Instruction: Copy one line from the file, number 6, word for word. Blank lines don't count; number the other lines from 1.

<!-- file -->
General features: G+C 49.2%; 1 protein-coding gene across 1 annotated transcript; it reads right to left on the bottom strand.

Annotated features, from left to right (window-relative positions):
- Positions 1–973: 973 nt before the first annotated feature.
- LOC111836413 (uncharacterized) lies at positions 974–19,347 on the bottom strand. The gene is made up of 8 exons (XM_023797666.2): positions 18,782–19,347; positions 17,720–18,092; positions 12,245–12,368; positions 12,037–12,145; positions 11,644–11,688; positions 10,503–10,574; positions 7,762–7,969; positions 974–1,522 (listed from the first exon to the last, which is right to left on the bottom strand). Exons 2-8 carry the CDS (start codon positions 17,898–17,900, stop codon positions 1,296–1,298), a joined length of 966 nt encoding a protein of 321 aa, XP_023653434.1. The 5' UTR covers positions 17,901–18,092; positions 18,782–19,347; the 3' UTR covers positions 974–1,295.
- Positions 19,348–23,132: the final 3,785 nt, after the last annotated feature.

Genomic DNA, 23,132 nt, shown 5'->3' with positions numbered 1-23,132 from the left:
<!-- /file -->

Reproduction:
Genomic DNA, 23,132 nt, shown 5'->3' with positions numbered 1-23,132 from the left: